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The Art of Racing 3-3
Format a smashing success
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After all was said and done, NASCAR executive vice president Steve O’Donnell said the sanctioning body was pleased with its new segment format.
I’m not sure the team owners felt the same way. Yes it was Daytona and damaged cars are to be expected, but over 90 percent of the Truck Series, XFINITY Series, and Monster Energy Cup series cars suffered lots of damage. With the new format of stage racing, there were basically three races within each race and drivers raced aggressively during each stage. This was exactly what NASCAR was hoping for.
Kurt Busch survived the demolition derby and won his first NASCAR Cup Daytona 500. With most of the race favorites out of the race because of crashes, Busch raced past Kyle Larson on the last lap when Larson ran out of fuel. That would be the only lap Busch would lead the entire race. 
The first 100 laps were relatively clean until Kyle Busch cut a tire sending Erik Jones, Dale Earnhardt Jr., Matt Kenseth and himself to the garage and out of the race. On lap 127, Jimmy Johnson got spun into the path of more than a dozen cars creating the second red flag.
Twenty-five cars finished the race but only a handful finished unscathed. When Busch’s car goes into the Daytona Museum, as all 500 winning cars do, it will be full of dents and held together with tape. This win was a great way for Tony Stewart to start his retirement. He never won a Daytona 500 race as a driver but now has a victory as a team owner. Busch received 5 playoff points for the win.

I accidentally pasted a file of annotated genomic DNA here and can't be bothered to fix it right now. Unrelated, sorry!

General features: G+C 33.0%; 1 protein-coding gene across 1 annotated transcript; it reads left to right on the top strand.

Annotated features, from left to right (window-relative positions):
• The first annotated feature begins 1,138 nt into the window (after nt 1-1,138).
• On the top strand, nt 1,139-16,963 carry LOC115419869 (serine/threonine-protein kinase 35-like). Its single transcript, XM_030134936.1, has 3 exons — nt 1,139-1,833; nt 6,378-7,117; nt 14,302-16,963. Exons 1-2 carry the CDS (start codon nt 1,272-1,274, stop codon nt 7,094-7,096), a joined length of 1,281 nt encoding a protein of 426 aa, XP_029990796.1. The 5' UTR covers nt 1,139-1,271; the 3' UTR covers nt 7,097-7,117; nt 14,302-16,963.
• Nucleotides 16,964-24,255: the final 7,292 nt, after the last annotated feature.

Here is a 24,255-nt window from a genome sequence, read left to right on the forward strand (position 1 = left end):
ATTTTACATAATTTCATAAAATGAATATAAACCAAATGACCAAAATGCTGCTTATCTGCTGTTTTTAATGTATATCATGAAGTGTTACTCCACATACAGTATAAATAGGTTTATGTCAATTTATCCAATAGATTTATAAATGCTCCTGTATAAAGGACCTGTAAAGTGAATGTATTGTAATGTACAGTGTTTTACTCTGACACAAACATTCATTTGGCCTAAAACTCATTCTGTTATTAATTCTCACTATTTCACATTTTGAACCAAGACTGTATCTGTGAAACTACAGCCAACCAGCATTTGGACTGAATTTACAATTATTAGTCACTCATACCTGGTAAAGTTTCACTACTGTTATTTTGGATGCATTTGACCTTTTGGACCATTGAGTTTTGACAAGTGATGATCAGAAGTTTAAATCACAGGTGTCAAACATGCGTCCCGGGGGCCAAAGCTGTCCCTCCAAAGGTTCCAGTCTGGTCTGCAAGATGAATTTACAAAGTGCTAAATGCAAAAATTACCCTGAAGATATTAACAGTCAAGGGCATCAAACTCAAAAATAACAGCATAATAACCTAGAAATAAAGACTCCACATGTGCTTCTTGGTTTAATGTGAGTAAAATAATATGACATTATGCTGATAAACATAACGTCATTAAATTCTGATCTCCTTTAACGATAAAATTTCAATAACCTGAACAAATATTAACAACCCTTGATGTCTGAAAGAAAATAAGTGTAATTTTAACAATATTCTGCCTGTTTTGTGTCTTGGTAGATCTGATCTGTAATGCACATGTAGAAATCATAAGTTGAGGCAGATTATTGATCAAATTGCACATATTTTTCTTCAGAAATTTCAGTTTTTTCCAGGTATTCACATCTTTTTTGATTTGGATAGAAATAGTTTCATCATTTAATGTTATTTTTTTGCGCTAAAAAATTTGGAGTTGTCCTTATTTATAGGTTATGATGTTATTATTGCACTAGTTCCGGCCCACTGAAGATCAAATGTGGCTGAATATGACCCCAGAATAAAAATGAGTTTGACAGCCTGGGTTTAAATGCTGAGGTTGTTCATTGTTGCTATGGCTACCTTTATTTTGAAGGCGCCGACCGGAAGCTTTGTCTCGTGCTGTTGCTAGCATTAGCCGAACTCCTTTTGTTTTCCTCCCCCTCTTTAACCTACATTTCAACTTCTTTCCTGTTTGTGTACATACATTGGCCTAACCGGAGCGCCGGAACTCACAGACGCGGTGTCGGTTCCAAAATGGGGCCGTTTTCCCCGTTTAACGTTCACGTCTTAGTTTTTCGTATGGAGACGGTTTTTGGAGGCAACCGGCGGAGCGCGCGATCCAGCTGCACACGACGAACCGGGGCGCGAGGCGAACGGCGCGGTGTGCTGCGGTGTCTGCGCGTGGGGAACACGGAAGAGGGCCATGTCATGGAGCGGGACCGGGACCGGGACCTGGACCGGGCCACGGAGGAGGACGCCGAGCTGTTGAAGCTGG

Stage winners in the Cup series were Kyle Busch and Kevin Harvick. Each driver received 1 playoff point for their efforts while the top 10 in each stage received championship points based on their order of finish.  Championship points are used for the standings to determine who qualifies for the playoffs. You have to be in the top 30 to be eligible for the playoffs.
Many new rules are in place for the 2017 season. Some of them were enforced during the weekend causing speculation some are extremely unfair. In the XFINITY race, Austin Dillon had one set of Goodyear tires taken away when his team rubbed an illegal substance on his quarter panel. During the Duals, Kyle Larson was parked for having too many men over the wall for repairs.
If a damaged car is in the pits, crews have only 5 minutes for repairs and get the car up to minimum speed. If they fail, the car is eliminated from the race. If a damaged car goes to the garage for repairs, that car is eliminated from the race. NASCAR wants aggressive driving, which can result in damaged cars, so it should be more lenient in the number of crewmen over the wall. Of course you have the safety of crewmen in the pits, so the argument goes both ways.